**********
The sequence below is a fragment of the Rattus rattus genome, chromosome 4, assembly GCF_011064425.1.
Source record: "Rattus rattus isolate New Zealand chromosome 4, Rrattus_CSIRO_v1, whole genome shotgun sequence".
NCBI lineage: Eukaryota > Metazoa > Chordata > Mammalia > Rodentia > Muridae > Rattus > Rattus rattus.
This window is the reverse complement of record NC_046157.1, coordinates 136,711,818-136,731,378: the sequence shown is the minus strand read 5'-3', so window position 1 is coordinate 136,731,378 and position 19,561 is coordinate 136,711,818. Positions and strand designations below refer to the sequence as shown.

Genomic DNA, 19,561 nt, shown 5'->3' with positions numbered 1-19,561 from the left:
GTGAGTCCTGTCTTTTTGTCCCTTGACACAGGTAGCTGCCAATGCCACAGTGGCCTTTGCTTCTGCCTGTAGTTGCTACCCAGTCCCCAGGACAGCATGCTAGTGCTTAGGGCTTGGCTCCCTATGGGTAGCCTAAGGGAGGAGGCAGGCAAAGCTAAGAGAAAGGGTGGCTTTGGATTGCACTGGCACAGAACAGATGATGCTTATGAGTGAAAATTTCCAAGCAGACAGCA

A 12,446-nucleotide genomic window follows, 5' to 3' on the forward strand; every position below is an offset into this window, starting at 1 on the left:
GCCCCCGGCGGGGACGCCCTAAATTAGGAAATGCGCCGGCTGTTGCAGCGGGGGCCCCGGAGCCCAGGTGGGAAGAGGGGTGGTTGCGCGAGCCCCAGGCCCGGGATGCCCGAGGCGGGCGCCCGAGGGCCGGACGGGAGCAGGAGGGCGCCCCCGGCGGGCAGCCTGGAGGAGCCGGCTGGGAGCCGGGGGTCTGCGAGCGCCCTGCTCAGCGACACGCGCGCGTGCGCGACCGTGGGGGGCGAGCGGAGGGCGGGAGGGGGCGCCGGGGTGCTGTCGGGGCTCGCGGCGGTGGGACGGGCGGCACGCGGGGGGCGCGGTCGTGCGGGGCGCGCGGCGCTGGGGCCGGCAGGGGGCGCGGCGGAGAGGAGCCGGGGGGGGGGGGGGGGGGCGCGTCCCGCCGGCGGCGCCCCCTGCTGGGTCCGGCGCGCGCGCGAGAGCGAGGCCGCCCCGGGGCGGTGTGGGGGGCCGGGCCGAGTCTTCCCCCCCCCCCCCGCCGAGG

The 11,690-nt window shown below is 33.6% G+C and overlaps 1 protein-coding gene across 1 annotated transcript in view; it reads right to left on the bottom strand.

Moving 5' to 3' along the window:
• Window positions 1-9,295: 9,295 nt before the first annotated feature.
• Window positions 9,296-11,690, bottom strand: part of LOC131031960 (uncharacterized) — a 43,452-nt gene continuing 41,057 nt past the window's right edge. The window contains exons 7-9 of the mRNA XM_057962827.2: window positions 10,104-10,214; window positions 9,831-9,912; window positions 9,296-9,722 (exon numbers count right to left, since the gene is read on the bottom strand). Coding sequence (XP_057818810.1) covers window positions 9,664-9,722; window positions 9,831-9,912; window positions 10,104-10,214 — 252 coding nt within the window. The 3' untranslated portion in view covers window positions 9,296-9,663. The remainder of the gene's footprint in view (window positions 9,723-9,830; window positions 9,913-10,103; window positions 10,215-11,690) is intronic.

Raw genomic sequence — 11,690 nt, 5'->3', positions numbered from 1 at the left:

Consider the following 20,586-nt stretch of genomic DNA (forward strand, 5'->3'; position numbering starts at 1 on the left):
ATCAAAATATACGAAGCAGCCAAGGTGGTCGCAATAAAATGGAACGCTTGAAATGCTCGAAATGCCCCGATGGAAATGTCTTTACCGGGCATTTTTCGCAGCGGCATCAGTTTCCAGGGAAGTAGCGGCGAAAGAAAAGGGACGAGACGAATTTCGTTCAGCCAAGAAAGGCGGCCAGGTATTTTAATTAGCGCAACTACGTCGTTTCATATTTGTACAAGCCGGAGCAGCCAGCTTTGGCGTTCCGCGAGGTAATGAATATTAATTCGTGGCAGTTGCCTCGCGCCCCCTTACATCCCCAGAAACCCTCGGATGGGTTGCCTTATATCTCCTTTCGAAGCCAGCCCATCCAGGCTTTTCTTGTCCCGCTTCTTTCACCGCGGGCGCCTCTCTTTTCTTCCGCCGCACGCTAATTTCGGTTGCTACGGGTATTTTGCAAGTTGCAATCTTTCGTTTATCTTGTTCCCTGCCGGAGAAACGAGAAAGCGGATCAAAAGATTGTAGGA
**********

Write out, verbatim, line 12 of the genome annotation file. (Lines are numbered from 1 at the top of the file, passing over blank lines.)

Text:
• Window positions 9,296-11,690, bottom strand: part of LOC131031960 (uncharacterized) — a 43,452-nt gene continuing 41,057 nt past the window's right edge. The window contains exons 7-9 of the mRNA XM_057962827.2: window positions 10,104-10,214; window positions 9,831-9,912; window positions 9,296-9,722 (exon numbers count right to left, since the gene is read on the bottom strand). Coding sequence (XP_057818810.1) covers window positions 9,664-9,722; window positions 9,831-9,912; window positions 10,104-10,214 — 252 coding nt within the window. The 3' untranslated portion in view covers window positions 9,296-9,663. The remainder of the gene's footprint in view (window positions 9,723-9,830; window positions 9,913-10,103; window positions 10,215-11,690) is intronic.